Polonaise Proficiency. Poland is continuing its efforts to retrieve a Rococo painting entitled “Girl with a Dove” (1754), stolen from a Polish museum in 1943. The current owner, New York art dealer Alexander Khochinsky, has refused to return the work despite Poland’s attempts to extradite him from the US and subsequently from France. Khochinsky claims to have acquired the painting in good faith but extended an offer to the Polish government asking, in exchange for the painting, for the return of property belonging to his Polish-Jewish relatives (which was lost when they fled Poland during WWII). Poland refused and is now attempting to extradite the dealer again and is threatening to jail him for 10 years. On March 6, Khochinsky was allowed to leave France for a hearing in Poland, which was continued to June 5 to allow for the translation into French of the documents from the various court cases. In the meantime, Mr. Khochinsky may travel within the E.U., but not outside of it. Meanwhile, his attorney Nicholas O’Donnell successfully asked the D.C. District Court to have Poland defaulted in the lawsuit.

Yemen Cultural Heritage. Yemen’s ongoing civil war, which started in 2015, has resulted not only in the loss of human life but also destruction and looting of cultural and historical artifacts. In order to recover missing tangible property and to prevent continued smuggling, the Yemenite government has requested that the US and the United Nations issue an order which denies Yemenite artifacts from being transported into the US without special permission. US and Yemen do not have a bilateral agreement regarding cultural import restrictions at this time. A Red List for Yemen cultural property was launched by ICOM, in February of 2018.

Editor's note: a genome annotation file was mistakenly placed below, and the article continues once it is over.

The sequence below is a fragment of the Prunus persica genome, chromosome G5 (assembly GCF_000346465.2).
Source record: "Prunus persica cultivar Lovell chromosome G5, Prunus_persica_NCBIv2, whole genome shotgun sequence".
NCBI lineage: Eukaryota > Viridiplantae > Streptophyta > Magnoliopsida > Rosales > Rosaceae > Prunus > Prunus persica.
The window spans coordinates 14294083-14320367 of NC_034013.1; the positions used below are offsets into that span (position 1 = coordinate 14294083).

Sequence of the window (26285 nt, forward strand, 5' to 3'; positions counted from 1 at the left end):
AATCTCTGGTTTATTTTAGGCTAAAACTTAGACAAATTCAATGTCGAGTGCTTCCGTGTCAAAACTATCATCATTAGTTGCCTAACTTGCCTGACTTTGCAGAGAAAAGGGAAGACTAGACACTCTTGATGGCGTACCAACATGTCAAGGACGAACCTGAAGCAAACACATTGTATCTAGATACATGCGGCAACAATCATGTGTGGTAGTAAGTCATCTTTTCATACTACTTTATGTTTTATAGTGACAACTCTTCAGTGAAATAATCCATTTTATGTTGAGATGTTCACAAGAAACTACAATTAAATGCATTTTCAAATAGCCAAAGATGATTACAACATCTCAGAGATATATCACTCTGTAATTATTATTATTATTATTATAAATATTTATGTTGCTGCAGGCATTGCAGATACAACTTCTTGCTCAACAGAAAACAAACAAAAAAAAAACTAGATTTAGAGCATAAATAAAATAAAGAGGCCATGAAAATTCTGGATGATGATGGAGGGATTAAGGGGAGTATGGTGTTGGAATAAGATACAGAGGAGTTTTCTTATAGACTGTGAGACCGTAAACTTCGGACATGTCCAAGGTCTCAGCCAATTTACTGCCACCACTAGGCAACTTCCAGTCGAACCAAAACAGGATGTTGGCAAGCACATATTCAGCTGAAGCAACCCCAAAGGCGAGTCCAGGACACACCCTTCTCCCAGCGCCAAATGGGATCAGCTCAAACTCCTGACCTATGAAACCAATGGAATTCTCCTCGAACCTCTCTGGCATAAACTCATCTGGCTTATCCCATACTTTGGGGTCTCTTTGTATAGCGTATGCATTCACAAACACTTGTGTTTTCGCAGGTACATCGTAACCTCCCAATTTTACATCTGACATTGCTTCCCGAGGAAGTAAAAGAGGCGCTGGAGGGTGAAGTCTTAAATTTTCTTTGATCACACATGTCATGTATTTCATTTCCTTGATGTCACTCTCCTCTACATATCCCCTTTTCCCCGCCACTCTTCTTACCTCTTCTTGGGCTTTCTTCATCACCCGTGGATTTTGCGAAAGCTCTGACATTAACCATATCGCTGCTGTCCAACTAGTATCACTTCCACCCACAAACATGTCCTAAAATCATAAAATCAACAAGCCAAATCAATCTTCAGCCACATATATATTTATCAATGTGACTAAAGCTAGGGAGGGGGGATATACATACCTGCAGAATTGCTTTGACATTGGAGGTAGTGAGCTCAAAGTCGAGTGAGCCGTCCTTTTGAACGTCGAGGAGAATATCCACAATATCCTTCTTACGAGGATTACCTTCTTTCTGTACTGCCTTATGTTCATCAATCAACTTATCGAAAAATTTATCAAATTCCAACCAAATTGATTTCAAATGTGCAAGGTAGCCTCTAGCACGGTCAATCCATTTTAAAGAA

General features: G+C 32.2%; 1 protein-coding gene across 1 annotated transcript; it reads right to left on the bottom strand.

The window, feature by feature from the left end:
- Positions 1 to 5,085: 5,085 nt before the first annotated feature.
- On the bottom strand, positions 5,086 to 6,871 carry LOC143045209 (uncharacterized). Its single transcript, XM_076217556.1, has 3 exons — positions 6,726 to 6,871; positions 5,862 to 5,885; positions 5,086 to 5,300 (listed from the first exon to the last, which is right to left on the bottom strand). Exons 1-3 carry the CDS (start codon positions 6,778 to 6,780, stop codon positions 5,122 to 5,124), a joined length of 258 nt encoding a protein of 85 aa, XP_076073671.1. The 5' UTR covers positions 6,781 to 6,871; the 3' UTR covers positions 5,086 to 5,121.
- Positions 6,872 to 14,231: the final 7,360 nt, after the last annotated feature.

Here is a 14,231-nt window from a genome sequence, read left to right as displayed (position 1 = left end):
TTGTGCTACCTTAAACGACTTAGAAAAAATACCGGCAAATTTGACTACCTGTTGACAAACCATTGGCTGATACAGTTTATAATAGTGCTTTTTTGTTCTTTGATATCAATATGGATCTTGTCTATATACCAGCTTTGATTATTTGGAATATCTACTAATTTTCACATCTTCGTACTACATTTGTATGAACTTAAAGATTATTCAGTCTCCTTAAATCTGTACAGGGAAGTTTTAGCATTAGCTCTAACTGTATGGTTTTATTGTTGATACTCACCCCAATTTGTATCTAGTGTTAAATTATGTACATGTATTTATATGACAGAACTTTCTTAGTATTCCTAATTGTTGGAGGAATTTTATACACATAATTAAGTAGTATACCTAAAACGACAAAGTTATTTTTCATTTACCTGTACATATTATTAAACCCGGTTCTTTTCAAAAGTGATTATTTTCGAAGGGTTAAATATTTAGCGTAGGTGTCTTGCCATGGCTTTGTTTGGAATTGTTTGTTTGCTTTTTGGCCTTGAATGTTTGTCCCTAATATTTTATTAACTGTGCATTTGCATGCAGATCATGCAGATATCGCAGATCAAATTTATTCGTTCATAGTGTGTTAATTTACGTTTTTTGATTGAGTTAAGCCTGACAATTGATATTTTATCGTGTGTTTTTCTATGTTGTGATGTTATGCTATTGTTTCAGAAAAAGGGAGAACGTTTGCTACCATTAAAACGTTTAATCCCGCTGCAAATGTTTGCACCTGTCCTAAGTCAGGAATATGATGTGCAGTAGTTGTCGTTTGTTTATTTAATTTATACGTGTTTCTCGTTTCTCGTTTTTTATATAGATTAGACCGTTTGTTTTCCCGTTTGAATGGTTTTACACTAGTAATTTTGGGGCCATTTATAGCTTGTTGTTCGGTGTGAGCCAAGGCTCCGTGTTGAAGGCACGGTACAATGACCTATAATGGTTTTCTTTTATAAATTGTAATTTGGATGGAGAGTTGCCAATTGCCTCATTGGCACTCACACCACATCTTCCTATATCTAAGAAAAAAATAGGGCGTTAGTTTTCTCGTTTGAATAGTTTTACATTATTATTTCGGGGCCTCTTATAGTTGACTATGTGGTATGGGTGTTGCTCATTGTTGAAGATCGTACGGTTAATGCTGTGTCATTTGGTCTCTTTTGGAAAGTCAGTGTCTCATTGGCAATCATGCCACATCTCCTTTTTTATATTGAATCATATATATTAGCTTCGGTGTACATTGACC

Modiglia-no. Italian police are investigating six suspects connected to an exhibition of twenty fake Modigliani artworks at a museum in Genoa in 2017. The exhibition had been touring smaller venues when an art collector Carlo Pepi contacted police with concerns that the exhibited works were forgeries. Since a report prepared by Isabella Quatrocchi, a fine arts expert, showed that the pigments were inconsistent with authentic works, the paintings might be destroyed.

Joint Efforts. Germany’s Cultural Ministers are in the process of formulating procedures to repatriate artifacts taken from former German colonies and dedicated €1.9m to the provenance research of artifacts acquired by museums during its colonial era. The French government announced the launch of a task force, dedicated to researching and returning Nazi-Era looted art that is part of its national collections.